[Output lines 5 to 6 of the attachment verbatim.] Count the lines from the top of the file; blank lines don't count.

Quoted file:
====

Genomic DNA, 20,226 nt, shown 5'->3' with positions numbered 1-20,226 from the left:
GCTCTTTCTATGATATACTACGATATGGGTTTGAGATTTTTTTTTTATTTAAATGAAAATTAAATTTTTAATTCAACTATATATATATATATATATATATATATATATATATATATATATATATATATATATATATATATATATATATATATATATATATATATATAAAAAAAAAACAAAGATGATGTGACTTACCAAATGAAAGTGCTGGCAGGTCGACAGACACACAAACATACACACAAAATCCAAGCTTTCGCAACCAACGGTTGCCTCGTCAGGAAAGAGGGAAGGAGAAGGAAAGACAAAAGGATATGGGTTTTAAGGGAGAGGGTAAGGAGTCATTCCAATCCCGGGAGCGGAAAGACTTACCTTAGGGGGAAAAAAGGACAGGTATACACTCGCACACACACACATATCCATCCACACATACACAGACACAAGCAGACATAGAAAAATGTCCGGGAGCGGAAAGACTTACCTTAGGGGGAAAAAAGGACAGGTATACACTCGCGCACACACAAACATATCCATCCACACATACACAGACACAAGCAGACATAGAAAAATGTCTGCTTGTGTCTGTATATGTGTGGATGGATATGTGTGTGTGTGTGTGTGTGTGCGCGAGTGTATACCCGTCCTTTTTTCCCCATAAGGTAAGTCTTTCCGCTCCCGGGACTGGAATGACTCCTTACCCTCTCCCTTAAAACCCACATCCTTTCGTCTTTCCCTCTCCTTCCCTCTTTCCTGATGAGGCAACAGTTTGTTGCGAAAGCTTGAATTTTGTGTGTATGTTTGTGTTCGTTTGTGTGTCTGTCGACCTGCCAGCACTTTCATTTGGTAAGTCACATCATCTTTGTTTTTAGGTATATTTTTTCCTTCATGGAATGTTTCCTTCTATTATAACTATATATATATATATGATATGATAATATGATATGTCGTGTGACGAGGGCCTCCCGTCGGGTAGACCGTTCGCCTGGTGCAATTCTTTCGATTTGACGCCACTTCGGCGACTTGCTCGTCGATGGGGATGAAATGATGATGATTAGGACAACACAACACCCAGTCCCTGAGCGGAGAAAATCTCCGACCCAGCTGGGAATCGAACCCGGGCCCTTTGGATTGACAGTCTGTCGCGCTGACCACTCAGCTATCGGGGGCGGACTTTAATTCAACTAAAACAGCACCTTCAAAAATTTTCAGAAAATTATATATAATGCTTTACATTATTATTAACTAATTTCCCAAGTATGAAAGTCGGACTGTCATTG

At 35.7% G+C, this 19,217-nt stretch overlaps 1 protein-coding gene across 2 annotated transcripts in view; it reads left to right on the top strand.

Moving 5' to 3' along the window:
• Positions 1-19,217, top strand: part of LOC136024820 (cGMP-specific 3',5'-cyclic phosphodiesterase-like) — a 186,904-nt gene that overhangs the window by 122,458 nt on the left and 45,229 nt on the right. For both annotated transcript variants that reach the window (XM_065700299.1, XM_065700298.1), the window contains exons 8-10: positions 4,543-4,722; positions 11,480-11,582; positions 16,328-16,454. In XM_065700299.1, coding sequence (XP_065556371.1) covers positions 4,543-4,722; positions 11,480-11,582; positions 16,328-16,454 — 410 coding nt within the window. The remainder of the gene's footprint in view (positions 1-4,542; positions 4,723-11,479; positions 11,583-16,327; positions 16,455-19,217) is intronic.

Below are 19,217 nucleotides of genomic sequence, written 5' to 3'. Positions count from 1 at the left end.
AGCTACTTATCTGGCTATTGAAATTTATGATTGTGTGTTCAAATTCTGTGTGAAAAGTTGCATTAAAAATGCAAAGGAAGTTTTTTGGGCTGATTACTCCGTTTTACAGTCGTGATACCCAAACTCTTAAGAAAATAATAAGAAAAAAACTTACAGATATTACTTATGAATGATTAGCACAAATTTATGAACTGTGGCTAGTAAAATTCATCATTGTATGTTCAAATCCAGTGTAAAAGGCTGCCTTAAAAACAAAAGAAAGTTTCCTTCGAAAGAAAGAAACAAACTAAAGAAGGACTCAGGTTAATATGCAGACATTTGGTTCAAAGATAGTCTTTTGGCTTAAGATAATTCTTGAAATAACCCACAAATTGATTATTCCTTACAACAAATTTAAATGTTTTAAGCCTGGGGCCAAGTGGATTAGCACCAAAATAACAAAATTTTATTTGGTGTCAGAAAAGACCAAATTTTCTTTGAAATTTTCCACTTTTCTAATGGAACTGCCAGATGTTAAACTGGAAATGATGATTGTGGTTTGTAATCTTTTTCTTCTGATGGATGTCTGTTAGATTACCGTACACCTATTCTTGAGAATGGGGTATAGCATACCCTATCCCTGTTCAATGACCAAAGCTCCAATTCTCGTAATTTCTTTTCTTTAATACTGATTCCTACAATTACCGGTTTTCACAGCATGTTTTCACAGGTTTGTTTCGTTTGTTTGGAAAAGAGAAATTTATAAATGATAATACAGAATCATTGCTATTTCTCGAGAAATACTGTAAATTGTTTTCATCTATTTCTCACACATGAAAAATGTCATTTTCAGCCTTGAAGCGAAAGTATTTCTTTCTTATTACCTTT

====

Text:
• Positions 1-19,217, top strand: part of LOC136024820 (cGMP-specific 3',5'-cyclic phosphodiesterase-like) — a 186,904-nt gene that overhangs the window by 122,458 nt on the left and 45,229 nt on the right. For both annotated transcript variants that reach the window (XM_065700299.1, XM_065700298.1), the window contains exons 8-10: positions 4,543-4,722; positions 11,480-11,582; positions 16,328-16,454. In XM_065700299.1, coding sequence (XP_065556371.1) covers positions 4,543-4,722; positions 11,480-11,582; positions 16,328-16,454 — 410 coding nt within the window. The remainder of the gene's footprint in view (positions 1-4,542; positions 4,723-11,479; positions 11,583-16,327; positions 16,455-19,217) is intronic.

Below are 19,217 nucleotides of genomic sequence, written 5' to 3'. Positions count from 1 at the left end.